Author: Katie Dale
Author's Blog: http://katiedaleuk.blogspot.com/
Publisher: Delacorte (Random House)
Released: February 14, 2012
Genre: YA Contemporary
Challenge: 2012 YA Debut Author Challenge
Rosie is about to be tested for Huntington's, since she has a fifty-percent chance of having it because her mother just died of Huntington's. But then her mother's friend tells her that she doesn't need to be tested, because Trudie wasn't actually her mother. Reeling from Sarah's revelations, Rosie tries to find her mother and joins her boyfriend on a trip to America to follow her. But what she discovers there, the truth about her family, might be too much for her to bear.This is a roller-coaster ride of emotion and tears, of shocking revelations and sudden turns and explosions. Just when you think things are settling down and people are accepting changes, beginning to deal with things, everything is turned on its head and is in an uproar again. The feeling of turmoil that Rosie feels after hearing the news, and with each new piece of information, is tangible throughout the whole novel.
Rosie's choice that the blurb talks about - "she is left with an agonizing decision, one with heartbreaking and far-reaching consequences" - is an interesting point. It's not really thought through thoroughly, but that seems to be the way Rosie operates. Most of her decisions are half-baked. She does think about them, but they're as much on impulse as they are based on rational thought. And that definitely affects the split-second decisions she has to make, which results in how others, particularly her boyfriend Andy, react to her.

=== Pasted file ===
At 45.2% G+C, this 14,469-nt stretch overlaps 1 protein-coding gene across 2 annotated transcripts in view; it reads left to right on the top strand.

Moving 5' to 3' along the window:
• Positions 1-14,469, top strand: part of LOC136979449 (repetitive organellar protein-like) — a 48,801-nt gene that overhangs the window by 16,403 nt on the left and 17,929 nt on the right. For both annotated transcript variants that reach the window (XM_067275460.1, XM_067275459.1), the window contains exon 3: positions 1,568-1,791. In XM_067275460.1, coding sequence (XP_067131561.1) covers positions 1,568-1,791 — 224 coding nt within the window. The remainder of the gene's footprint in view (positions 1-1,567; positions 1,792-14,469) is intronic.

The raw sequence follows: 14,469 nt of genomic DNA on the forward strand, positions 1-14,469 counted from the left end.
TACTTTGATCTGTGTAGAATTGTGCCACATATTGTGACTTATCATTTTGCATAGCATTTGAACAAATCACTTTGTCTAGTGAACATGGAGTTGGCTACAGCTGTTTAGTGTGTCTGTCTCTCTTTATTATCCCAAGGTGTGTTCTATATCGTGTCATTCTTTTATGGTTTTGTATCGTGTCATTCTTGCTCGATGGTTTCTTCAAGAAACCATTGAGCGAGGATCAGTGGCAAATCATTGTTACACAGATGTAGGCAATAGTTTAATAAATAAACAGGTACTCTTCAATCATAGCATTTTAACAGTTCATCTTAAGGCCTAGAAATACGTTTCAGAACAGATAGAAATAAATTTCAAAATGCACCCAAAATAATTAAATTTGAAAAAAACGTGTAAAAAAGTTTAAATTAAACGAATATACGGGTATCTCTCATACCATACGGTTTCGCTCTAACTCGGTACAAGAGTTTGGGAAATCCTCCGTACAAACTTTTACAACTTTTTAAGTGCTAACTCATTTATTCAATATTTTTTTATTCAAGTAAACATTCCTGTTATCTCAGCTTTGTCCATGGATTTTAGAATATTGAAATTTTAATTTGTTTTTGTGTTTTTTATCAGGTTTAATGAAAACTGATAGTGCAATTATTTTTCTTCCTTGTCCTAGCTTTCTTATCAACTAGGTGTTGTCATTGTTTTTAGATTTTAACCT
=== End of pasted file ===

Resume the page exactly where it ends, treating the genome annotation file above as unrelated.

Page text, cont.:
Andy is an interesting character. When we're introduced to him at the beginning of the story, I felt like I should be mad at him, like I shouldn't like him. Then I found out that Rosie is in love with him and pushed him away when her mother was diagnosed, that he still loves her. It was a bit hard making the switch, and I think that affected the way I read him throughout the story. Because every time there was a down to their relationship - and that was often - I thought: there it is! But it's not. He's really a loving, loyal boyfriend. And he learns from his mistakes - even though Rosie doesn't until the very end!
In any case, all the people are very believable, they all sound like real people in real situations. And not knowing whether I liked them at some points added to that - they're all complicated. The plot itself is fairly simple, but the details of the backstory, which drives the story itself, are really intricate. But it's easy to follow what happened, because it's all tied up with the characters' emotions, which clarifies how each new detail affects the present-day characters.
Someone Else's Life is definitely not a relaxing read, with its many charged scenes. It sweeps you up in the tide of what Sarah and then Rosie unleash. I wasn't fully convinced by everything, but I enjoyed the book overall.